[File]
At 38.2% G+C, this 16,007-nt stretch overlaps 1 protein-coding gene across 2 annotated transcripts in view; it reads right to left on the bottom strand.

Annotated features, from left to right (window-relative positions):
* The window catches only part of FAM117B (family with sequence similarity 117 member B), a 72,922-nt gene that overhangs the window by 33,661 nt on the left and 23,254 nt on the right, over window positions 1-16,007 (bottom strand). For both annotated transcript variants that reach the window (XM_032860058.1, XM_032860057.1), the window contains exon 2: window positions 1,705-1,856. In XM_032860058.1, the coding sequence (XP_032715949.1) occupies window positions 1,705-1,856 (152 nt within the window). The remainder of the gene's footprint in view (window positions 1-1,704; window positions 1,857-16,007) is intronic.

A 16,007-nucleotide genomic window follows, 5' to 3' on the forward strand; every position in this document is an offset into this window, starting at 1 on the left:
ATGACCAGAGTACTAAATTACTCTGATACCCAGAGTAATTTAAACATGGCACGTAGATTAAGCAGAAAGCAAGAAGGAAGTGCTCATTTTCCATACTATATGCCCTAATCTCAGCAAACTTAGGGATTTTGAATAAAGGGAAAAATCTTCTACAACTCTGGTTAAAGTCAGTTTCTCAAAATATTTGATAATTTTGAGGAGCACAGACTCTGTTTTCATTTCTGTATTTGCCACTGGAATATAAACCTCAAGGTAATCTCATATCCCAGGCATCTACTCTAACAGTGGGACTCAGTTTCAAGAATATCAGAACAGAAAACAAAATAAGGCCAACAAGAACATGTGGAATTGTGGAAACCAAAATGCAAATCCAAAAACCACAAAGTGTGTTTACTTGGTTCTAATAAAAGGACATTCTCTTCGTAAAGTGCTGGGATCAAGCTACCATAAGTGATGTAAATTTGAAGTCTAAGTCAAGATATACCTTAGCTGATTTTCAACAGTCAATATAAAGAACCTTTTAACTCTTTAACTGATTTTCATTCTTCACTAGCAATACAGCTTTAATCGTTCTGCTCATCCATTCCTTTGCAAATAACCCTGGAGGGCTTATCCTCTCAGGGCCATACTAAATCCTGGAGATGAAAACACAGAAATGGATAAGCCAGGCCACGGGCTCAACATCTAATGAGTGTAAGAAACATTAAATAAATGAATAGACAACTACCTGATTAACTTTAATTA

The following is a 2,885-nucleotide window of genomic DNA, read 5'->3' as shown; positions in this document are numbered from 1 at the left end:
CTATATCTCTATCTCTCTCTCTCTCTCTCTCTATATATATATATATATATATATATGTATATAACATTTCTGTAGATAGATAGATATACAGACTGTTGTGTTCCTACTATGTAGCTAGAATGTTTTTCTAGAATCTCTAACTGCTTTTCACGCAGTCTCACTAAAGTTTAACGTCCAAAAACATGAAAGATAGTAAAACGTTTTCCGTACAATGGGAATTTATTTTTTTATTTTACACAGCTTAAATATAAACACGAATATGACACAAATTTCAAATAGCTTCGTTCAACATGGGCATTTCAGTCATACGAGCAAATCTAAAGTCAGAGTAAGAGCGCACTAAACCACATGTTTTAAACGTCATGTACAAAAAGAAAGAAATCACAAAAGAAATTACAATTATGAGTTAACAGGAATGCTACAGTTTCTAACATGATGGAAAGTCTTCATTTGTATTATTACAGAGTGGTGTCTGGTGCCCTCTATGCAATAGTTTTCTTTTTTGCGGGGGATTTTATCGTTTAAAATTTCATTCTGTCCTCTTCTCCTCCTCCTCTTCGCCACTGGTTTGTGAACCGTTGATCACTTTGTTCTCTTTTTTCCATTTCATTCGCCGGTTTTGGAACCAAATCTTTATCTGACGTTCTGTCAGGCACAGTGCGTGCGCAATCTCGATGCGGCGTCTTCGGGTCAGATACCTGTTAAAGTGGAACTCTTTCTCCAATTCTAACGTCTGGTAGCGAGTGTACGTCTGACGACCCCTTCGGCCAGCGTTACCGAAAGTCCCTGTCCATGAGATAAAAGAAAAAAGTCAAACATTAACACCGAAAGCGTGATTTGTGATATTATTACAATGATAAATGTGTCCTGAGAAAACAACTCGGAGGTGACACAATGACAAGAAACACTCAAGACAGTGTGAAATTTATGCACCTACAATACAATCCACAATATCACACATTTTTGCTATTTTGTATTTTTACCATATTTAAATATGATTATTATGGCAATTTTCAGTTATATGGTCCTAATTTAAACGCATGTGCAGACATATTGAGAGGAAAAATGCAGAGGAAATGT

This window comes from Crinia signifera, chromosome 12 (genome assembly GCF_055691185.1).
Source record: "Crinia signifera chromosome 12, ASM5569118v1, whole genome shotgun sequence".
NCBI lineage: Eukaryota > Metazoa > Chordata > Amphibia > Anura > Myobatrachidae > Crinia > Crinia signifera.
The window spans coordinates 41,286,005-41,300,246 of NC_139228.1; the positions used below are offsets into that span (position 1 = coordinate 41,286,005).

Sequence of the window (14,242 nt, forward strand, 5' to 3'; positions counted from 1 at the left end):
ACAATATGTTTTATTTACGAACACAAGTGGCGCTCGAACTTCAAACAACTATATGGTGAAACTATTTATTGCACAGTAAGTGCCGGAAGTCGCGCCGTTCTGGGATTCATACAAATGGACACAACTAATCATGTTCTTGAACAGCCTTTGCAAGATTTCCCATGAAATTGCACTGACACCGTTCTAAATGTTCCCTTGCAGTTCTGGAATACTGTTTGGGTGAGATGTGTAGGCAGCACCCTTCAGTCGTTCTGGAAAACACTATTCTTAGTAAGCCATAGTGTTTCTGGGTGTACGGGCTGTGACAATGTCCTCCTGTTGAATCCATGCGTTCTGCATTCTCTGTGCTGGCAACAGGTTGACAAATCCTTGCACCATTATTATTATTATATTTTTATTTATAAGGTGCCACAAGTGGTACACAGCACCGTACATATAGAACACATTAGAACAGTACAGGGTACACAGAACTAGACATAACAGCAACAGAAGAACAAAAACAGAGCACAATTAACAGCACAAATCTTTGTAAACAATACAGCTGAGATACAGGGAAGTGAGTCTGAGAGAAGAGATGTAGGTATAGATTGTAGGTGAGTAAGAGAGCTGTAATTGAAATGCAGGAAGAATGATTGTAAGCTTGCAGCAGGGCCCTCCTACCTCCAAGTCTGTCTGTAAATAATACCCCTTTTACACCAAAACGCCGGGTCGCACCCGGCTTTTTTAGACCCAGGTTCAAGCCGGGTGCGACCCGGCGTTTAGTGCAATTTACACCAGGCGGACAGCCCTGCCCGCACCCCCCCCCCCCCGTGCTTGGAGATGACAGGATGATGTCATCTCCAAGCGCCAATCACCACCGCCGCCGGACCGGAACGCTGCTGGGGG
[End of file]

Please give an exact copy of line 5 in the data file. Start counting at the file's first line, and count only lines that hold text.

ATGACCAGAGTACTAAATTACTCTGATACCCAGAGTAATTTAAACATGGCACGTAGATTAAGCAGAAAGCAAGAAGGAAGTGCTCATTTTCCATACTATATGCCCTAATCTCAGCAAACTTAGGGATTTTGAATAAAGGGAAAAATCTTCTACAACTCTGGTTAAAGTCAGTTTCTCAAAATATTTGATAATTTTGAGGAGCACAGACTCTGTTTTCATTTCTGTATTTGCCACTGGAATATAAACCTCAAGGTAATCTCATATCCCAGGCATCTACTCTAACAGTGGGACTCAGTTTCAAGAATATCAGAACAGAAAACAAAATAAGGCCAACAAGAACATGTGGAATTGTGGAAACCAAAATGCAAATCCAAAAACCACAAAGTGTGTTTACTTGGTTCTAATAAAAGGACATTCTCTTCGTAAAGTGCTGGGATCAAGCTACCATAAGTGATGTAAATTTGAAGTCTAAGTCAAGATATACCTTAGCTGATTTTCAACAGTCAATATAAAGAACCTTTTAACTCTTTAACTGATTTTCATTCTTCACTAGCAATACAGCTTTAATCGTTCTGCTCATCCATTCCTTTGCAAATAACCCTGGAGGGCTTATCCTCTCAGGGCCATACTAAATCCTGGAGATGAAAACACAGAAATGGATAAGCCAGGCCACGGGCTCAACATCTAATGAGTGTAAGAAACATTAAATAAATGAATAGACAACTACCTGATTAACTTTAATTA